Your cart contains 0 items
It’s Pride Month, baby!! Chances are you’ve been gallivanting around town in multicolor skivvies and waving that iconic LGBTQ Pride Flag. Yes, that beautiful iridescent banner to which everyone east of center on the Kinsey Scale pledges allegiance. Sometimes it feels like we take this flag granted, as if it has always been around. But every flag has to be designed by someone, so which queer vexillographer do we have to thank for this iconic piece of stitching? And what if I told you the flag didn’t always look the way it did?
The story begins in San Francisco, 1974, when the highly influential gay activist and leader Harvey Milk challenged another activist named Gilbert Baker to come up with a symbol for gay rights. Baker, a skilled seamstress and designer, got to work. Some say his original design was inspired by OG queer-icon Judy Garland’s “Somewhere Over the Rainbow”. Regardless, what he ended up with was an eight-striped flag with unique colors, representing Sex, Life, Healing, Sunlight, Nature, Magic/Art, Serenity and Spirit. But the flag we all fly today is not exactly how Baker originally designed it.
Any good flag is simple, elegant and easily reproduced, and not every flag meets this standard (I’m looking at you, Belize). The LGBTQ pride flag has stood the test of time because its essentially a well-designed flag. But, as it turns out, the eight stripe design proved to be little bit too much for pragmatic mass production. And after the assassination of Harvey Milk in 1978, the demand for the rainbow flag skyrocketed. Everyone needed one to show their pride and commitment towards equality. In order to accommodate this insane amount of demand, the hot pink stripe was removed (apparently hot pink fabric was the most difficult to get). And then around 1979 the flag was redesigned once more to feature only six stripes--this time indigo and turquoise were combined into royal blue. And thus, the pride flag as we know it today was born.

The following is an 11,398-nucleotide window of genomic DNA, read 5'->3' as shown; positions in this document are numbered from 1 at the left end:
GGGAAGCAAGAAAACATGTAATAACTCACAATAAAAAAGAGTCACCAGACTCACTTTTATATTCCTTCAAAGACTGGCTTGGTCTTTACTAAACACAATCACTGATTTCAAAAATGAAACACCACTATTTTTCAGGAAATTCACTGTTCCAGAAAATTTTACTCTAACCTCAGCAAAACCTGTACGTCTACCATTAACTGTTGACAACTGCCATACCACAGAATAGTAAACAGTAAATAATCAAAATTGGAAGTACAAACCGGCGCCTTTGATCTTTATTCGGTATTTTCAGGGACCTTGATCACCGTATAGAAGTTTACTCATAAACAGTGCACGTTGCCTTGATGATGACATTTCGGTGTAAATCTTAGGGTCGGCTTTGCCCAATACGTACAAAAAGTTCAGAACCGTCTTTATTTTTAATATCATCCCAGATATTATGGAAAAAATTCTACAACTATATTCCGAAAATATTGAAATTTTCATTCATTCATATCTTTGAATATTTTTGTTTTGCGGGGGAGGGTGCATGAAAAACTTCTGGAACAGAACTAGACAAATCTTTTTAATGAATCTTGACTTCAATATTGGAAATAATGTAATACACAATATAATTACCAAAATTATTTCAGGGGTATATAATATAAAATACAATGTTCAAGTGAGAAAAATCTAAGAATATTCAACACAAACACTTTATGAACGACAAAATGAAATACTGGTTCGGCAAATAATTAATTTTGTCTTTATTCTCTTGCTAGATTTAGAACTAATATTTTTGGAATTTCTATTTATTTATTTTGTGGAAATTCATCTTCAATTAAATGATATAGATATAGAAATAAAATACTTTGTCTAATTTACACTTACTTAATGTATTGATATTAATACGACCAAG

Since then, innumerable variations have been fashioned. Rainbow itself has practically become a symbol of the LGBTQ community. And therein lies the genius of this flag. It’s meant not only to represent gay men, but the entire spectrum of human diversity. The six stripes of the flag and the implied hues in between stand for everyone of every non-cis, non-hetero gender and sexuality. And that’s what we love it so much.
So next time you see a pride flag, know that it stands for much more than just gay pride. The flag is a love letter to how colorful and unique people can be. The flag shows us that all of them are equal, all the way from red to purple. :)Previous Next
*** Andrew Christian Inc. does not claim rights to any images posted in this blog post. If you find your picture here and would like to have it credited or removed please email [email protected]